• Can you plan routes for the Olympic Torch to visit these cities? How far will it travel? How long will it take? This activity gives children the opportunity to calculate using distance and time and is aimed at Key Stage 2 primary school pupils.

• Look at the changes in results on some of the athletics track events at the Olympic Games in 1908 and 1948. What will the results be in 2012? This slightly more challenging activity encourages children to examine data and consider different kinds of influencing factors, and is designed to be accessible to primary pupils at Key Stage 2.

• How do you compare to these results from Olympic Games in the past if you try similar running and jumping activities? This activity uses the history of the Olympic Games to introduce ideas about measuring time and distances in standard units, and is designed to be accessible to primary pupils at Key Stage 2.

• What angles can you see in these photos of Olympic sports? Can you estimate them? This challenging activity is aimed at older primary pupils at Key Stage 2.

• During the Olympic and Paralympic Games many national flags will be on display. This activity explores 2D shapes, angles and symmetries in the context of flag designs, and is designed to be accessible to primary pupils at Key Stage 2.

• What events are there in your school sports day, and in the Olympic Games? What are your favourite races and sports? This activity encourages discussion and decisions about how to collect and display data, and is designed to be accessible to primary pupils at Key Stage 2.

• Looking at the 2012 Olympic Medal table, can you see how the data is organised? Could the results be presented differently to give another nation the top place? This activity encourages children to develop their skills in data analysis, and is designed to be accessible to primary pupils at Key Stage 2.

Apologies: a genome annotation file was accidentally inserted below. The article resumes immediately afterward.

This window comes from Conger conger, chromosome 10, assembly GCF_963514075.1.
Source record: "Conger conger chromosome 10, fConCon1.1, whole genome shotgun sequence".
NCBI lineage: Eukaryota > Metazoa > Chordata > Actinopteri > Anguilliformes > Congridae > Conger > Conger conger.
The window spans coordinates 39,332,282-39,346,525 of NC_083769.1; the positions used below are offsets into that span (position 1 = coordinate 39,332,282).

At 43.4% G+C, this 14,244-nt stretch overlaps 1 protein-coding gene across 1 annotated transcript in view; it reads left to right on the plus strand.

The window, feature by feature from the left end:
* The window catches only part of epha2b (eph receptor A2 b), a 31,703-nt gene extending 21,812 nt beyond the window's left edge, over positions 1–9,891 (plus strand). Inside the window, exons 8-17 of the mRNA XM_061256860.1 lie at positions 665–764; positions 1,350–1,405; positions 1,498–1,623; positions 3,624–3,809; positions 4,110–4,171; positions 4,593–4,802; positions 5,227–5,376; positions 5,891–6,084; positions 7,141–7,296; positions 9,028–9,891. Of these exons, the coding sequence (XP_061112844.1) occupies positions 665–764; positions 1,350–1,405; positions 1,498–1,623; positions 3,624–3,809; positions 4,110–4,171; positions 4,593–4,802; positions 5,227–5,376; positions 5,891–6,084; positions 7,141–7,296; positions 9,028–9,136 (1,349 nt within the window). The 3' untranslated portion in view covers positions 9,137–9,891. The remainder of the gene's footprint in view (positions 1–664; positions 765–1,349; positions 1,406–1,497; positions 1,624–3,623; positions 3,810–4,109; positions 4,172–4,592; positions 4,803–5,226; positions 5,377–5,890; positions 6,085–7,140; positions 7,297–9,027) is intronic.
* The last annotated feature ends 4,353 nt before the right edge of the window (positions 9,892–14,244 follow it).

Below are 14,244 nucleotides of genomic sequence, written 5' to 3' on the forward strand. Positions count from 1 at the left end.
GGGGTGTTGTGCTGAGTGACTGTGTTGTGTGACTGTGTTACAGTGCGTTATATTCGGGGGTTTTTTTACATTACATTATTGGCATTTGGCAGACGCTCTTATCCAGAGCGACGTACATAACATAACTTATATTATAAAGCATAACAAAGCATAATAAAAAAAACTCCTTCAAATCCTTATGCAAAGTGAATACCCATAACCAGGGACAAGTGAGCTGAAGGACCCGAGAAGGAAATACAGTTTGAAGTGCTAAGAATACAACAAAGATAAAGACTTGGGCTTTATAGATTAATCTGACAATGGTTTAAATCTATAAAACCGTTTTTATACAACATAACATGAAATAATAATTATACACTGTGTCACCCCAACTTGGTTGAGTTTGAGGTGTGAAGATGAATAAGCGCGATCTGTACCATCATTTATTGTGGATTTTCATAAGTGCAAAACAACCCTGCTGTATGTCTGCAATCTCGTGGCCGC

• The organisers of the Olympic Torch Relay hope that the planned route means that the Torch will come within 10 miles of 95% of the population of Britain. Has this worked? This activity can be approached at different levels by a wide range of ages from older primary school pupils to GCSE students (Key Stages 2 to 4).

• We're investigating the number of steps we would climb up or down to get out of or into the swimming pool. How could you number the steps below the water? This activity uses the familiar environment of a swimming pool to introduce negative numbers, and is designed to be accessible to primary pupils at Key Stages 1 and 2.

• Decide which charts and graphs represent the number of goals two football teams scored in fifteen matches. This data handling activity is designed to get children talking meaningfully about mathematics, presenting and justifying arguments, and is aimed at primary school pupils at Key Stage 2.